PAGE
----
Finally, it is worth noting that, although lower skilled jobs may be automated, there is also the possibility that highly skilled individuals could lose out as machines allow lower skilled workers to do their job cheaper. Whichever way we look at it, there will be sizable changes to the employment landscape, and the evolution may be rough at times. It is up to societies to educate themselves; and for governments to encourage that education, to provide retraining, and to do what they can to protect those who initially lose out.
That initial loss, however, must not blind us to the simple fact that technological progress has, historically, raised productivity and wages to the benefit of the vast majority. Automation in general will lead to higher standards of living, higher standards of products, the development of more intelligent computers that can do jobs humans cannot, and the provision of consumer goods that many could not previously afford. It could begin to solve many of the world-wide issues mentioned above; for example, if a robot can clean the streets, drive the bus, and build motorways, then we don’t need to pay taxes for those things - or tax funds can be reapportioned to other areas in need of attention. Yes, the robot may put some workers out of a job one day, but it will not lead to a world of destitution and homelessness -- and can, with stewardship, lead not only to many new jobs, but to a greater quality of life.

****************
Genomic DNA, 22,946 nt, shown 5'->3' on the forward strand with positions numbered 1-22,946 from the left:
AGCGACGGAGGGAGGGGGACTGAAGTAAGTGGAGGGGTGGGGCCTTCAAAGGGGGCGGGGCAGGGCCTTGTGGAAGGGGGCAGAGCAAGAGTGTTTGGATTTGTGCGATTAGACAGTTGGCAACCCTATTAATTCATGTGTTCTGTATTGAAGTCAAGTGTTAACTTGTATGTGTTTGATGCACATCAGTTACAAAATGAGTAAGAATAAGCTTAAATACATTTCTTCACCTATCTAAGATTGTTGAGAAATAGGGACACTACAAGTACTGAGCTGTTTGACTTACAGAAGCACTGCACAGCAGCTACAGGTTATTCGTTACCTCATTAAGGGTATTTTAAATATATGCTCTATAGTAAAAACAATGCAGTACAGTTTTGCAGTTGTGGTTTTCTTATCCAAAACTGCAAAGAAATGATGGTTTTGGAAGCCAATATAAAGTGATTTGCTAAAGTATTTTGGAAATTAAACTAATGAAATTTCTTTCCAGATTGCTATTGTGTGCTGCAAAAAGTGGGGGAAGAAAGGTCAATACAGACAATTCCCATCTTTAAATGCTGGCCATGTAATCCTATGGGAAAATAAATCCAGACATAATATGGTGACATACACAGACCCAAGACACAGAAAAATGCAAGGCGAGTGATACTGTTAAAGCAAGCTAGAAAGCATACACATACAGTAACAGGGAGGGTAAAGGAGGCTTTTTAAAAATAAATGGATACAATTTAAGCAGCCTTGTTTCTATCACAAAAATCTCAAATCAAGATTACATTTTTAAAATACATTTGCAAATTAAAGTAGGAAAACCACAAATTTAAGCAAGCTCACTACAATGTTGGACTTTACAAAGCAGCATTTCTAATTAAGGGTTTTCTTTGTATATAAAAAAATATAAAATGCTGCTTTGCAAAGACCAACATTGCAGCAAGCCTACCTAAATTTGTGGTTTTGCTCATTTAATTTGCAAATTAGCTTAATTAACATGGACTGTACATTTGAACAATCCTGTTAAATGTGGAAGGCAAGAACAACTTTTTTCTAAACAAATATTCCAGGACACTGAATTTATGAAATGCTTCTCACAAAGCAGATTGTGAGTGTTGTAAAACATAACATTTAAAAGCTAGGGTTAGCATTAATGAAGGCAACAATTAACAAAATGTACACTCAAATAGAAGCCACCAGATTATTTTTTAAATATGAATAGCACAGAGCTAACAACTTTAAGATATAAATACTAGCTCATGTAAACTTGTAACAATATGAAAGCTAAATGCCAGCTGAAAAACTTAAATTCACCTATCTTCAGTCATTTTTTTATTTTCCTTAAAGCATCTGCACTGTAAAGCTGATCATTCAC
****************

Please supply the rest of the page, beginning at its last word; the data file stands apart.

Instead of fear, let us begin to think about how we can use machine specializations to free humans of inhuman labor, and to create global knowledge banks: the global “superminds” that can help society achieve a more prosperous future. Superminds are already at work to tackle depression in the creation of CareNet, which uses AI to interpret social media usage -- among other variables -- to detect depression, and propose corresponding solutions or treatments. Given the complex emotional, mental, and spiritual nature of an illness such as depression, it would be presumptive to say these technologies decisively “work” or improve people’s lives. However, under the correct stewardship, and when tasked to augment rather than replace human wisdom, these technologies could support a greater number of individuals.